Use this URL to cite or link to this record in EThOS: http://ethos.bl.uk/OrderDetails.do?uin=uk.bl.ethos.584282
Title: Globalisation, state strategies and the shipping labour market : the UK's response to declining seafaring skills
Author: Gekara, Victor Oyaro
Awarding Body: Cardiff University
Current Institution: Cardiff University
Date of Award: 2008
Availability of Full Text:
Access through EThOS:
Access through Institution:
Abstract:
The acceleration of economic globalisation, over the past few decades, has put the role of the state, as an important actor in the management of the global economy, in the spotlight. The question that continues to dominate the globalisation debate is whether or not individual states, operating within a neoliberal paradigm, are in a position to effectively regulate the economic activities of powerful multinational capital, manage domestic economies and protect labour. The main aim of this thesis is to assess how effectively nation states can respond to globalisation and mitigate negative impacts such as the decline of domestic industries and local labour markets while maximising the benefits. Shipping is one of the most globalised industries and one where capital is highly mobile. The challenges facing nation states in their attempt to manage domestic economies and protect local industries are therefore well illustrated in the relationship between the state and multinational shipping capital. The UK, along with other Traditional Maritime Nations, has been dramatically affected by the globalisation of the industry. Following a huge decline in the UK's merchant shipping fleet, the UK government has attempted to respond, by way of a tonnage tax. This is primarily a tax incentive to encourage ship-owners to register and operate their ships in the UK. The tonnage tax regime contains within it a training commitment by which the ship-owners undertake to recruit and train UK cadets. An assessment of the performance of the strategy reveals that, whereas it has boosted significant growth in UK registered tonnage, it has achieved little success with regard to increasing the number of qualified junior officers. It is this paradox that comprises the focus of this study. Using interview data collected from key stakeholders in the UK shipping industry the thesis analyses the form and impact of the tonnage tax. The main conclusion is that, having initially committed to the advocacy of the neoliberal agenda and the concept of free capital markets, states are no longer capable of effectively responding to globalisation and the consequent negative impact on domestic economies. Because of the growing influence of corporate capital and the fear of capital flight, the limitations of state policies is especially evident in the British shipping industry in relation to the decline of local seafaring labour.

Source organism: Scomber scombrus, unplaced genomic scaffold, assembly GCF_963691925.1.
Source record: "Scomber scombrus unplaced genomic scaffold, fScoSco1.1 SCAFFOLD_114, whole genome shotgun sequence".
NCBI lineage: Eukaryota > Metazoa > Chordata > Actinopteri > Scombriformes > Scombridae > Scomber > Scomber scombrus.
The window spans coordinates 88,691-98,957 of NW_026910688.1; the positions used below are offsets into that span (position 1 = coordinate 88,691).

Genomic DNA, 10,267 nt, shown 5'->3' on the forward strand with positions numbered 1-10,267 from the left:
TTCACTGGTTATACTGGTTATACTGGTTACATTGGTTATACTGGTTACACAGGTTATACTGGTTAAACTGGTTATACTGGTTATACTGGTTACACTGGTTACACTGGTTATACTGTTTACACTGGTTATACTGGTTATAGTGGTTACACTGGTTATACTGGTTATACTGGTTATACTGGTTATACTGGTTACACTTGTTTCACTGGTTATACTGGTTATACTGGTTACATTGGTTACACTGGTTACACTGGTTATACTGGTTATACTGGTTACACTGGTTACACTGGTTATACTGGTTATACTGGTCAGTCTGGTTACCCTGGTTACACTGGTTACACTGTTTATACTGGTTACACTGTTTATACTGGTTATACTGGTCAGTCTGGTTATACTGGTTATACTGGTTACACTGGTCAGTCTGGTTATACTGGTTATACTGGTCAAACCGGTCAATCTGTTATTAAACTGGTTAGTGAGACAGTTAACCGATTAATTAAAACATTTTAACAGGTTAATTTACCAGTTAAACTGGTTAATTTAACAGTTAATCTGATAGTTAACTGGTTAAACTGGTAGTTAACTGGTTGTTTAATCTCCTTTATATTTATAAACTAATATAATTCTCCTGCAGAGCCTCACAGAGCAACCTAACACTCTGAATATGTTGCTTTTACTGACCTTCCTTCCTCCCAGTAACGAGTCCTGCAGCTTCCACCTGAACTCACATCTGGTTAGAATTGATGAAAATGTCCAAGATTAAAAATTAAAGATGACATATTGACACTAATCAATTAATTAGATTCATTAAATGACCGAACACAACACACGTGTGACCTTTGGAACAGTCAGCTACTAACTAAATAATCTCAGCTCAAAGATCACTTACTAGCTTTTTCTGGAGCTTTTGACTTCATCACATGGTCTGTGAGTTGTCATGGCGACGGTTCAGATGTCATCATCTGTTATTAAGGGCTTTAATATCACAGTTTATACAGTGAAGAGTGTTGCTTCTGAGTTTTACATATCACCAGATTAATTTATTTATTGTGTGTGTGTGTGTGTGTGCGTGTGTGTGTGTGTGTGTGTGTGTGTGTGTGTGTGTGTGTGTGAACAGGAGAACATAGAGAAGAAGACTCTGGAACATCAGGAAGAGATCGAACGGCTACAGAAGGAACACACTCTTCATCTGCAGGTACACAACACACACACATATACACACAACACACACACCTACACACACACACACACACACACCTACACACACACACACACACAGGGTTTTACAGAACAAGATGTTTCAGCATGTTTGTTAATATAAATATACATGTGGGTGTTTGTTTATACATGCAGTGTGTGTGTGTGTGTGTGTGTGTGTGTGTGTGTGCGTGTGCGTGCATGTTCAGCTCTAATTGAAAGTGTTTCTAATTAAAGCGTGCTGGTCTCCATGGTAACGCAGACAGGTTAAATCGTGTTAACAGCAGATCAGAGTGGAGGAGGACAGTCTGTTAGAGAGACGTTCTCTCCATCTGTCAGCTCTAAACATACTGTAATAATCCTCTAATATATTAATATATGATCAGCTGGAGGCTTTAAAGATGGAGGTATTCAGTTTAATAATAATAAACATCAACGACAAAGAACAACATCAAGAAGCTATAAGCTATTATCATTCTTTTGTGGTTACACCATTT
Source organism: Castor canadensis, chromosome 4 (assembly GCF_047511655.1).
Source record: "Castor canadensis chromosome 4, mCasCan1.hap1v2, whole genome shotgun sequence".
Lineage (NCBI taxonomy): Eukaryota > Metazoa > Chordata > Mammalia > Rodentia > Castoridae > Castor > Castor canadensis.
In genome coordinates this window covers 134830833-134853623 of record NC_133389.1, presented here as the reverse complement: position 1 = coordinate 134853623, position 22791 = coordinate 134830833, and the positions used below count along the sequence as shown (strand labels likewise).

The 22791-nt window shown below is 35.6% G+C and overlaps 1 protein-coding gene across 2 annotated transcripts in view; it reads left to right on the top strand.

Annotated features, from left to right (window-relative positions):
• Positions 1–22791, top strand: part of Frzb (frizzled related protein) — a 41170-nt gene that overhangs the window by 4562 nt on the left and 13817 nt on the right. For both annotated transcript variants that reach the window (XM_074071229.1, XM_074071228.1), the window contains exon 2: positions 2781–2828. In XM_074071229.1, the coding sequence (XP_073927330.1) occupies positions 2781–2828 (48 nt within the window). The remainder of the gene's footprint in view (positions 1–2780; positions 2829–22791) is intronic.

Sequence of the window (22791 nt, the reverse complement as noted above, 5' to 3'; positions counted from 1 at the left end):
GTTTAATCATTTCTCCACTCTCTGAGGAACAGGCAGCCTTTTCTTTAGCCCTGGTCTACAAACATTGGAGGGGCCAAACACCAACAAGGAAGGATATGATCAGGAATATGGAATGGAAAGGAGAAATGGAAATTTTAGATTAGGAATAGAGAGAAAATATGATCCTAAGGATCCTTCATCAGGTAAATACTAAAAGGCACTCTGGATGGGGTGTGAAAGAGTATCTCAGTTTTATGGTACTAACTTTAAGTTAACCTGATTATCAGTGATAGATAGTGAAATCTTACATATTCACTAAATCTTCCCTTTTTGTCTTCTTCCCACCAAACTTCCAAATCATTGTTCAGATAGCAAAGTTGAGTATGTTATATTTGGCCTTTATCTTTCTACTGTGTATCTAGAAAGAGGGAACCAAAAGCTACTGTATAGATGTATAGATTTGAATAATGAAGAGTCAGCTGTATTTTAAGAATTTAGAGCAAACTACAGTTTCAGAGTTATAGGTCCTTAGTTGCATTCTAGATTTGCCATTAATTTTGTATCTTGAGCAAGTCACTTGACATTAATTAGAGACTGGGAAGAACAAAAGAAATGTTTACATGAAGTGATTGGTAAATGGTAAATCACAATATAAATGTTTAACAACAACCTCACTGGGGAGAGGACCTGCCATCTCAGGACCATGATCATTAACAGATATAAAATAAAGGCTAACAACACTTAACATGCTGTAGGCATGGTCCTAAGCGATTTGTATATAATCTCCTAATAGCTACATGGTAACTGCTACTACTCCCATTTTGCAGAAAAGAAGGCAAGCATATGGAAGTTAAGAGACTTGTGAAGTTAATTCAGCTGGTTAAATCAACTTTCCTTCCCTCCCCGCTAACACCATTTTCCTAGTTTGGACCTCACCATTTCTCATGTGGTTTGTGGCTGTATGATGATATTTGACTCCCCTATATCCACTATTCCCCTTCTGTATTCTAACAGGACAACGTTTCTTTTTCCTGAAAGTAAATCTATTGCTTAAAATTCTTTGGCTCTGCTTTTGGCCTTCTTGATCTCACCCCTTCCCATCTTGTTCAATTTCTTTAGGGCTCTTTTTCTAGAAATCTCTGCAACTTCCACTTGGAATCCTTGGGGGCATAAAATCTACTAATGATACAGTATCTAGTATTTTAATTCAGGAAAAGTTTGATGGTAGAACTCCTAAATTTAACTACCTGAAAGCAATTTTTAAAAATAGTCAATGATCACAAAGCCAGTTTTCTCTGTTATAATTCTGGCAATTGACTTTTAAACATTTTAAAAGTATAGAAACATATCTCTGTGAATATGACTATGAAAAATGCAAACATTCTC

Supervisor: Not available Sponsor: Not available
Qualification Name: Thesis (Ph.D.) Qualification Level: Doctoral
EThOS ID: uk.bl.ethos.584282  DOI: Not available
Share: